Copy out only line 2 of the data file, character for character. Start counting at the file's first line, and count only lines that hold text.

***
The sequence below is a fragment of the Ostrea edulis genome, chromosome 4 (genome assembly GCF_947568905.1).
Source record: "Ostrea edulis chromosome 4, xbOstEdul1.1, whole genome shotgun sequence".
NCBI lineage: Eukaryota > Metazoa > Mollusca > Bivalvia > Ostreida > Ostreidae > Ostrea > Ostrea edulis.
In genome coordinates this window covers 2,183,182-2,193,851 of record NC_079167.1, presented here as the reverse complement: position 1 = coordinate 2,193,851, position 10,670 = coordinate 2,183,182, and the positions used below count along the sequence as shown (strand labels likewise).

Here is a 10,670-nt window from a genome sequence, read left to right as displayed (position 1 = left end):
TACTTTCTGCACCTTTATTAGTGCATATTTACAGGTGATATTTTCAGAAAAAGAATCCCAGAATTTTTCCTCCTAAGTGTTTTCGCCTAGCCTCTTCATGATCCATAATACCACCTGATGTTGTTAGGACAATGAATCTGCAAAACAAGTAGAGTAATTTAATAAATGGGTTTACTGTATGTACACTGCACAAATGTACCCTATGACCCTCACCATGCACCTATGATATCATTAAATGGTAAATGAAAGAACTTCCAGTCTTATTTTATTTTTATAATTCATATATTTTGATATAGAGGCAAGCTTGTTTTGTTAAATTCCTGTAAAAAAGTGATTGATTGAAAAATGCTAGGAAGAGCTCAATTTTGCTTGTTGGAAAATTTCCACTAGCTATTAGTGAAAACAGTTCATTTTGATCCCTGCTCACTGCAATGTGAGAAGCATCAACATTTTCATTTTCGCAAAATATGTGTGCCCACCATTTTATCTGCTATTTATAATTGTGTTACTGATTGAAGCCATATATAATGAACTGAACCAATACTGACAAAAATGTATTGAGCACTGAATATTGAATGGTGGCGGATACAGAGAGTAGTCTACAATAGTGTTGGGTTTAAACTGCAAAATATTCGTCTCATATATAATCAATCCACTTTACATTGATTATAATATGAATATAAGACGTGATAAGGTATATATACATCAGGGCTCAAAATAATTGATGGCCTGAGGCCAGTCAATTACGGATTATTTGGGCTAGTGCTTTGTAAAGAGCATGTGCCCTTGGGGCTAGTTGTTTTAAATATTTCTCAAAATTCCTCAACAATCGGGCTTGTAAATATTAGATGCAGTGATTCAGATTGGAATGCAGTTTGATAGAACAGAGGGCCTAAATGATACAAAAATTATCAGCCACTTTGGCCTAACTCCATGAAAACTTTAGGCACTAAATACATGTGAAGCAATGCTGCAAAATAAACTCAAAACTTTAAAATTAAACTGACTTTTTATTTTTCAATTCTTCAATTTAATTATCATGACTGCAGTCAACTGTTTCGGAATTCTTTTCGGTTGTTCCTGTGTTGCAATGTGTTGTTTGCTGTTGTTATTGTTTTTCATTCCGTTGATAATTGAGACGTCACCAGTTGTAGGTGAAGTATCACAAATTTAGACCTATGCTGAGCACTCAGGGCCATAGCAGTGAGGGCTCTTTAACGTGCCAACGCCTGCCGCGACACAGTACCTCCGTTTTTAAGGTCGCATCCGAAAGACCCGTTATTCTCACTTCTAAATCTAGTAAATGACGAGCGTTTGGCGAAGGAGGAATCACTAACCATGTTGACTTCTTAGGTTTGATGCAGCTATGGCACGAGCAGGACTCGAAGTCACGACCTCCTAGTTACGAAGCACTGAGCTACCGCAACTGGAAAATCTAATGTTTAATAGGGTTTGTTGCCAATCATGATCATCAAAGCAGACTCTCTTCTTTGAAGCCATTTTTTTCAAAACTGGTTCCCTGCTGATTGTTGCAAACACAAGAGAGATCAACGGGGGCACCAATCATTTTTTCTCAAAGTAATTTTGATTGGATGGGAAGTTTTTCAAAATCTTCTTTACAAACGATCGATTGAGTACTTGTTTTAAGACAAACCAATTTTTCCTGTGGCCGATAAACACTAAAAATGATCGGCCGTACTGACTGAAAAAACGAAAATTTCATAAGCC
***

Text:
Source record: "Ostrea edulis chromosome 4, xbOstEdul1.1, whole genome shotgun sequence".